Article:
The dimensions for the Ballpark at Arlington are as follows: Left Field: 332 feet, Left-Center Field: 390 feet, Center Field: 400 feet, Right-Center Field: 381 feet, Right Field: 325 feet.  Beginning next year, the Safeco Field dimensions will be as follows: Left Field: 331 feet, Left-Center Field: 378 feet, Center Field: 401 feet, Right-Center Field: 381 feet, Right Field: 326 feet.  As you can see from the dimensions, they'll be very similar save for the left center power alley.  Safeco is a notorious pitcher's park partly due to the dimensions, but it's also right off the water.  Hamilton may lose around 5+ home runs a year playing in Safeco, but looking at the chart above, hitting for about the same power won't be an issue.

The biggest concern regarding the signing of Josh Hamilton is his age and his past drug use.  I'm not saying he'd be a bad influence or anything of the sort.  What I'm saying is, that sort of stuffwreaks havoc on the body and for a ballplayer, it's magnified because of the wear and tear 162 games takes on a body.  Josh Hamilton will turn 32 next May.  He's not at the end of his career yet, but nobody, including Hamilton himself, knows what kind of toll his body has taken because of past events and the last 6 years of baseball.  We may not know about his future health, but past health has been a bit of an issue for him.  From 2007 to 2012, he's played in 90, 156, 89, 133, 121 and 148 games.  He's average roughly 123 games a year since he got back in to baseball, missing 39 games on average.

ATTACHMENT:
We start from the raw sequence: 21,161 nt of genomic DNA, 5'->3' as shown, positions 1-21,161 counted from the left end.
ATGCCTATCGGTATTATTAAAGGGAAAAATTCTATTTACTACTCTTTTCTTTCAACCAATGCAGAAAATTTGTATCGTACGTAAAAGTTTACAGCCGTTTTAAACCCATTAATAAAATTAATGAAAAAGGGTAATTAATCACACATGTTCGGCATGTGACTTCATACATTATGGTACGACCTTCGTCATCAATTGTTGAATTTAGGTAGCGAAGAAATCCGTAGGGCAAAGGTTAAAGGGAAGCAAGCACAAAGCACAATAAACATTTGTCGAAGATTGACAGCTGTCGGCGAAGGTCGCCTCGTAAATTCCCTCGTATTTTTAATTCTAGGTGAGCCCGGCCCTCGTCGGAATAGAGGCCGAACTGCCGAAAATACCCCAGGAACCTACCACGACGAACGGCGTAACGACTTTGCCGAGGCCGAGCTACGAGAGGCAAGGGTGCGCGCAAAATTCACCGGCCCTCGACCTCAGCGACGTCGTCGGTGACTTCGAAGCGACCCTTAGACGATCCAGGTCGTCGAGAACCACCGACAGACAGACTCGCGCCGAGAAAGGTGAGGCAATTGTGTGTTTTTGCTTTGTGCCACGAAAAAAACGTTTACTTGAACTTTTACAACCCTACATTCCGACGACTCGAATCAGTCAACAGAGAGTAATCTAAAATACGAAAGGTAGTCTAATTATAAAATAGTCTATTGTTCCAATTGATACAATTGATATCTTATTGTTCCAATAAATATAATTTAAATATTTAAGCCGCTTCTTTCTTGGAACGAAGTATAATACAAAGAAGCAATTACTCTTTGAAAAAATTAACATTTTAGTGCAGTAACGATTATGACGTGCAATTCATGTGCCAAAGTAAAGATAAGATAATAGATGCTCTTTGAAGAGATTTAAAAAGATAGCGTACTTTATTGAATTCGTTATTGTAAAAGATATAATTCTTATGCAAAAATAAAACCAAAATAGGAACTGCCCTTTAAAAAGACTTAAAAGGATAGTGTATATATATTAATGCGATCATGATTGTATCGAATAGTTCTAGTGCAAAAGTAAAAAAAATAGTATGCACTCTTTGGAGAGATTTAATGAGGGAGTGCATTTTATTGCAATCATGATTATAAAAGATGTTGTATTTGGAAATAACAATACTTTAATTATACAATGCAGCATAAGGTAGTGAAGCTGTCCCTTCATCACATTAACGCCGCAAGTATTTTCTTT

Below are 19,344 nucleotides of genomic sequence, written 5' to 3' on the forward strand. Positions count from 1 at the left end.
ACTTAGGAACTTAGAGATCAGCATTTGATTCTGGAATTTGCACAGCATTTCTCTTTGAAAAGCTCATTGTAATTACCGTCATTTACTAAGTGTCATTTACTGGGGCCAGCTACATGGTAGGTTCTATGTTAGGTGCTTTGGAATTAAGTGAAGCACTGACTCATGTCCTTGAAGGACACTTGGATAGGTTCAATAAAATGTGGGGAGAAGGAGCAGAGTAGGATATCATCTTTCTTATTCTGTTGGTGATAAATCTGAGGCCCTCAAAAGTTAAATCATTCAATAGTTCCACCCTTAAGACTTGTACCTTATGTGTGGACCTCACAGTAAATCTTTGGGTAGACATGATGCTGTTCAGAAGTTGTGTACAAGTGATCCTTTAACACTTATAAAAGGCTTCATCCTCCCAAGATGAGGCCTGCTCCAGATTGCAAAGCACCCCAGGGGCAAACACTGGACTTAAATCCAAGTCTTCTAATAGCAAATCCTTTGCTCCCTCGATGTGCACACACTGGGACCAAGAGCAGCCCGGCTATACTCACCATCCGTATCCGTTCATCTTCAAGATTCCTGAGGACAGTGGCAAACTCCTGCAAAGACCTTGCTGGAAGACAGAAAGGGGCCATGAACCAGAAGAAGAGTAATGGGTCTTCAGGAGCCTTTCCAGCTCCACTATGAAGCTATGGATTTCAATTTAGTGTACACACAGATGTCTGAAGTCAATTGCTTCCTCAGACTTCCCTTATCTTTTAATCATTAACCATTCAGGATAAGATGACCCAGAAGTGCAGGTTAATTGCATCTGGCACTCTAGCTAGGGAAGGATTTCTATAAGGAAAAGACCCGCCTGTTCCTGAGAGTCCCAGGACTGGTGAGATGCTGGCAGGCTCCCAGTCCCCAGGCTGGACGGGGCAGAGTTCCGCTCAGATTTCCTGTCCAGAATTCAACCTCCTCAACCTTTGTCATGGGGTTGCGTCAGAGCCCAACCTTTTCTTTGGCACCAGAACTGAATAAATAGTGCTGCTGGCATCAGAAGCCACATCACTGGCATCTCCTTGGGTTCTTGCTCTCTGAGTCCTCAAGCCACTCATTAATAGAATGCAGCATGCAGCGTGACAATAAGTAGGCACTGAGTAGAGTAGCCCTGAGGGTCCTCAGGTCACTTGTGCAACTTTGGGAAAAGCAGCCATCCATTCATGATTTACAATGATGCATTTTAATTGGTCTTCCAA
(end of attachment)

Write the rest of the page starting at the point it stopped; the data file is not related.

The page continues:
Next, we're going to take a look at the FanGraphs Plate Discipline tables for Josh Hamilton.  As a quick refresher, SwStr% is the overall percentage of pitches a batter swings at and misses, O-Contact% is the overall percentage of pitches outside the zone a batter makes contact, Z-Contact% is the overall percentage of pitches inside the zone a batter makes contact, Contact% is the percentage of contact overall when swinging the bat.  Now that you have that memorized, let's take a look at what he's done in the past.



I tried to keep it simple as far as the numbers and chart goes, but I didn't want to make anybody's head explode like mine is about to.  Looking at the numbers, I'm a little concerned.  Not massively, but there's evidence his performance slipped in 2012.  He swung at few pitches outside the zone, but the same can be said for pitches inside the zone.  Overall then, he wasn't swinging as much as he used to.  Whether that's attributable to just not seeing very many pitches he can do anything with, a nagging injury or something else entirely isn't completely clear.  Even so, when he did swing the bat, he swung and missed at a much higher clip than he had in the past.

Taking all of this into consideration and what a contract like his might look like, I'm not convinced a contract more than one or two years would be a good idea.  I get that Hamilton's been an incredible player and will probably continue to produce reasonably well, I think he's already started on the down side of his career.  Would it be worth a look to sign him to a one year contract with an option for a second?  Absolutely.  Two years, I can get behind that.  Three years and I'm not sure I'd be comfortable giving him that many guaranteed years with his past injuries and his current trend at the plate.

This is just taking past performances and making a guess as to what the future might hold.  I'm not saying the Mariners would be stupid to sign him for three years or that he'll completely implode and be about as productive as a watermelon at the plate.  I'm saying if the Mariners don't pursue him, there's a reason for it.  If they do and it's for a year, it's for a reason.  I'm just as guilty of screaming bloody murder when they don't sign a guy because of the name on the back of the jersey, but the name isn't everything.  Do I think they should pursue him?  Yes, without a doubt they should try to sign him, but not at the expense of overpaying for what might end up being a pretty good player in future years and not a great one.